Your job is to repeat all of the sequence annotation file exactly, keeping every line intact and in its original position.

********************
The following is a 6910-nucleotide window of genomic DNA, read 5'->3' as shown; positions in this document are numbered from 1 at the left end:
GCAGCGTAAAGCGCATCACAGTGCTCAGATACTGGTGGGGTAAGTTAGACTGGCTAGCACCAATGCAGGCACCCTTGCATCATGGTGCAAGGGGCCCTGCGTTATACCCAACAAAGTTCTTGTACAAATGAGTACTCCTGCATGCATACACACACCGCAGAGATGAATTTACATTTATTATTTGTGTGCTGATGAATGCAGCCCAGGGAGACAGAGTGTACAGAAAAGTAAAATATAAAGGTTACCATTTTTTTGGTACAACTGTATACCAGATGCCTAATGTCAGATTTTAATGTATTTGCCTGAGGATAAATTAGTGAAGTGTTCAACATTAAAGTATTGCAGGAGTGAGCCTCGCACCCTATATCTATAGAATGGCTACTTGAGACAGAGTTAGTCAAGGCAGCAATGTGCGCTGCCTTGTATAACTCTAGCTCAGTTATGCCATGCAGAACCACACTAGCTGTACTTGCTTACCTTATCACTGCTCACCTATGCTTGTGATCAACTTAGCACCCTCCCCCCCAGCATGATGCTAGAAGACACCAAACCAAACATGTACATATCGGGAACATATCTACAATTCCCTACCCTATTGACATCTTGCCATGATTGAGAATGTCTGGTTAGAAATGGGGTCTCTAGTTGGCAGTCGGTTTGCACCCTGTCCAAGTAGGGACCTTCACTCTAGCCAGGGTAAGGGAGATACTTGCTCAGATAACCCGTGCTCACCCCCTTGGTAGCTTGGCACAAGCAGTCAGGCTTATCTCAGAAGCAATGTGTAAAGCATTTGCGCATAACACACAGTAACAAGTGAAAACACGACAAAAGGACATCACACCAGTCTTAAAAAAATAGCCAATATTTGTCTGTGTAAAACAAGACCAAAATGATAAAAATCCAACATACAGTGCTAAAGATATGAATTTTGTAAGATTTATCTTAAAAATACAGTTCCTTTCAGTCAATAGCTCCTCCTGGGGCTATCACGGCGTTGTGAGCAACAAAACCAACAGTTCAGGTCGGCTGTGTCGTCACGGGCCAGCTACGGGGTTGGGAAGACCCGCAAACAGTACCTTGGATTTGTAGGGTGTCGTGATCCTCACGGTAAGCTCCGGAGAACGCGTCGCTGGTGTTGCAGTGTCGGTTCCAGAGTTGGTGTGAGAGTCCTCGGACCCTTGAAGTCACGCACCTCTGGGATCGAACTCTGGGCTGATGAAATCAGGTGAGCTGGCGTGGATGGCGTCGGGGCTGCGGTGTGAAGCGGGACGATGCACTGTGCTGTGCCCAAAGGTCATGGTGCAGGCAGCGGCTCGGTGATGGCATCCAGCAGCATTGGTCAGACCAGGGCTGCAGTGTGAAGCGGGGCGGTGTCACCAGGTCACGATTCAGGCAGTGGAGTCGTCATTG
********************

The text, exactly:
The following is a 6910-nucleotide window of genomic DNA, read 5'->3' as shown; positions in this document are numbered from 1 at the left end:
GCAGCGTAAAGCGCATCACAGTGCTCAGATACTGGTGGGGTAAGTTAGACTGGCTAGCACCAATGCAGGCACCCTTGCATCATGGTGCAAGGGGCCCTGCGTTATACCCAACAAAGTTCTTGTACAAATGAGTACTCCTGCATGCATACACACACCGCAGAGATGAATTTACATTTATTATTTGTGTGCTGATGAATGCAGCCCAGGGAGACAGAGTGTACAGAAAAGTAAAATATAAAGGTTACCATTTTTTTGGTACAACTGTATACCAGATGCCTAATGTCAGATTTTAATGTATTTGCCTGAGGATAAATTAGTGAAGTGTTCAACATTAAAGTATTGCAGGAGTGAGCCTCGCACCCTATATCTATAGAATGGCTACTTGAGACAGAGTTAGTCAAGGCAGCAATGTGCGCTGCCTTGTATAACTCTAGCTCAGTTATGCCATGCAGAACCACACTAGCTGTACTTGCTTACCTTATCACTGCTCACCTATGCTTGTGATCAACTTAGCACCCTCCCCCCCAGCATGATGCTAGAAGACACCAAACCAAACATGTACATATCGGGAACATATCTACAATTCCCTACCCTATTGACATCTTGCCATGATTGAGAATGTCTGGTTAGAAATGGGGTCTCTAGTTGGCAGTCGGTTTGCACCCTGTCCAAGTAGGGACCTTCACTCTAGCCAGGGTAAGGGAGATACTTGCTCAGATAACCCGTGCTCACCCCCTTGGTAGCTTGGCACAAGCAGTCAGGCTTATCTCAGAAGCAATGTGTAAAGCATTTGCGCATAACACACAGTAACAAGTGAAAACACGACAAAAGGACATCACACCAGTCTTAAAAAAATAGCCAATATTTGTCTGTGTAAAACAAGACCAAAATGATAAAAATCCAACATACAGTGCTAAAGATATGAATTTTGTAAGATTTATCTTAAAAATACAGTTCCTTTCAGTCAATAGCTCCTCCTGGGGCTATCACGGCGTTGTGAGCAACAAAACCAACAGTTCAGGTCGGCTGTGTCGTCACGGGCCAGCTACGGGGTTGGGAAGACCCGCAAACAGTACCTTGGATTTGTAGGGTGTCGTGATCCTCACGGTAAGCTCCGGAGAACGCGTCGCTGGTGTTGCAGTGTCGGTTCCAGAGTTGGTGTGAGAGTCCTCGGACCCTTGAAGTCACGCACCTCTGGGATCGAACTCTGGGCTGATGAAATCAGGTGAGCTGGCGTGGATGGCGTCGGGGCTGCGGTGTGAAGCGGGACGATGCACTGTGCTGTGCCCAAAGGTCATGGTGCAGGCAGCGGCTCGGTGATGGCATCCAGCAGCATTGGTCAGACCAGGGCTGCAGTGTGAAGCGGGGCGGTGTCACCAGGTCACGATTCAGGCAGTGGAGTCGTCATTG